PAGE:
Asian American Life – Feature Video Story by Kyung Yoon
Pre-show Interview at Rockport Jazz Festival ( 8/9/18) https://youtu.be/iZxtaveVCB4
WGBH TV interview ( 5/23/16, 9 min) – https://www.youtube.com/watch?v=Q_ZtYYc-7gM
JORDAN RICH MAY 23,2018
The Major Scale
KYLE EAGLE JULY 27, 2018
Jazz for the Thrill of It
Chris Becker 5/13/16 LARB
Below you will find some of the more frequently asked questions Grace is asked in interviews:
Why did I choose the alto sax?
“I fell in love with the sound of the saxophone when I heard tenor saxophonist Stan Getz. When I was younger my mom used to play lots of recordings of Stan Getz in the house. I always thought his sound was the quintessential sound of the saxophone. I started alto privately, at age 10, not being patient enough to wait until they would allow me to study it in school. Once I played the alto for the first time I got a nice sound right away and it felt so right. I fell in love with the alto…the range fits my voice range perfectly and I feel like I’m “singing” through the horn. I never felt the need to permanently switch to tenor even though so many of my idols are tenor players. ”
What does it mean to me to play so many different instruments along with being a composer, arranger and singer?
“Playing many different instruments are like tools in becoming a greater musician. Playing piano is a huge thing for my composition writing and knowing more and more instruments helps me write and arrange better. I took a little time to learn instruments such as bass and drums as well specifically to help my writing for the rhythm section. Beside the alto saxophone and voice I also play soprano saxophone, flute, and some clarinet and tenor saxophone. I really enjoy playing these because they act as different voices. They are all different ranges and different colors and depending on what type of song I’m playing, they may suit it better. Being a composer, arranger and singer are very important to me. They are the other aspects of me and playing my own music is extremely powerful to me. That is a side of me that cannot come out of improvising and is truly my feeling and memories wrapped up in a song. Singing my own songs or other composer’s songs is very enjoyable because I have the words to express many different feelings. Being able to meld singing and playing gives me many ways to express myself and I think about both of them equally but in a different light.”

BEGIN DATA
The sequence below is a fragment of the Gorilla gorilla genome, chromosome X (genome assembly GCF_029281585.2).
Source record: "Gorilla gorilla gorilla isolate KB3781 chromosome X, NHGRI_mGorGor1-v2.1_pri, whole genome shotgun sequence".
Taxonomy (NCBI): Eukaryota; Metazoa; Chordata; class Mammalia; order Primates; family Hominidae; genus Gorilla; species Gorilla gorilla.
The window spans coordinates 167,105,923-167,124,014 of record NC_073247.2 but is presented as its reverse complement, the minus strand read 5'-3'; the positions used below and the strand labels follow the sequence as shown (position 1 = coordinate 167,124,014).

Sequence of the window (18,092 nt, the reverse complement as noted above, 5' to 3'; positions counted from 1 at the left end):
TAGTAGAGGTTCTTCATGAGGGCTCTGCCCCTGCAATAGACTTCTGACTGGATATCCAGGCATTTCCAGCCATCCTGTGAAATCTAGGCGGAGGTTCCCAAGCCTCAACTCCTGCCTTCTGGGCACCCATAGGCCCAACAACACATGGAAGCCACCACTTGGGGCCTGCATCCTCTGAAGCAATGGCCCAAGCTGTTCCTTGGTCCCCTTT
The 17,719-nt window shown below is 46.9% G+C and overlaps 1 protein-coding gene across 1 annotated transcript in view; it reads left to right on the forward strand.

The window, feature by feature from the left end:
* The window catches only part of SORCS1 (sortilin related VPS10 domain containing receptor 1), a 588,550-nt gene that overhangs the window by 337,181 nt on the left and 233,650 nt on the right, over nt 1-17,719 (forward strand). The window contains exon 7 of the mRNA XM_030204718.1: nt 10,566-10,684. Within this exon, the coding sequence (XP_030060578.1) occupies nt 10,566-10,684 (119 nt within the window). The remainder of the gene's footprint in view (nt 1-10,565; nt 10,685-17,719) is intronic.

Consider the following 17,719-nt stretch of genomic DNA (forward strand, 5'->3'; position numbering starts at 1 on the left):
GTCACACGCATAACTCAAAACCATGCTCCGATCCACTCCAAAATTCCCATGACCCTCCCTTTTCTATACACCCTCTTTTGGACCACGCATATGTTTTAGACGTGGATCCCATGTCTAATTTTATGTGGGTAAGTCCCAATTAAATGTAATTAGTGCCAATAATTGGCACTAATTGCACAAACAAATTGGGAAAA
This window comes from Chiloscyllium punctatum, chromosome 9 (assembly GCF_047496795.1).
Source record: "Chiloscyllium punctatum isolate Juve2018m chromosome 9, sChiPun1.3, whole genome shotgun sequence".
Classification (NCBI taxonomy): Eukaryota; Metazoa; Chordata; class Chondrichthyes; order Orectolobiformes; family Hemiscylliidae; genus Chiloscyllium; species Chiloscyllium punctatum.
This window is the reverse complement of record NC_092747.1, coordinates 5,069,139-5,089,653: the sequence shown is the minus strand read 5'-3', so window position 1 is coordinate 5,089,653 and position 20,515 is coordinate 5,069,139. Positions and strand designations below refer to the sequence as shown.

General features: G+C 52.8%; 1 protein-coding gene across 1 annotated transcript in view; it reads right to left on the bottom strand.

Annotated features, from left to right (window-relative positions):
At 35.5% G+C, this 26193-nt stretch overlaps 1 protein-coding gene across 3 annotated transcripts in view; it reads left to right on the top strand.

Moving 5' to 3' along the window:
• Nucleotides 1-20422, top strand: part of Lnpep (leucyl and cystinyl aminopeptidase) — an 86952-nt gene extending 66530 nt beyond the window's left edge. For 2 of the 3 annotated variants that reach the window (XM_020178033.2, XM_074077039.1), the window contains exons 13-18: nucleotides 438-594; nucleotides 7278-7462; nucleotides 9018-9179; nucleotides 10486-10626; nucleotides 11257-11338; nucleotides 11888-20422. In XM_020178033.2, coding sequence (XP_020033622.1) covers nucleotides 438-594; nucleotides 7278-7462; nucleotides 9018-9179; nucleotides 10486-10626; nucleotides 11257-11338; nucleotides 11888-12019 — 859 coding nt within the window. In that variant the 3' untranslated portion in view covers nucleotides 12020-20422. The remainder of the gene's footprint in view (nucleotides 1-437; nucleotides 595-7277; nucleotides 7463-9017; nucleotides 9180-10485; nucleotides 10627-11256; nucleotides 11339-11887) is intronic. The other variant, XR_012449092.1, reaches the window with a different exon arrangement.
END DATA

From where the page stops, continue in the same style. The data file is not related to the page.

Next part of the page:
Why did I decide to be a jazz musician?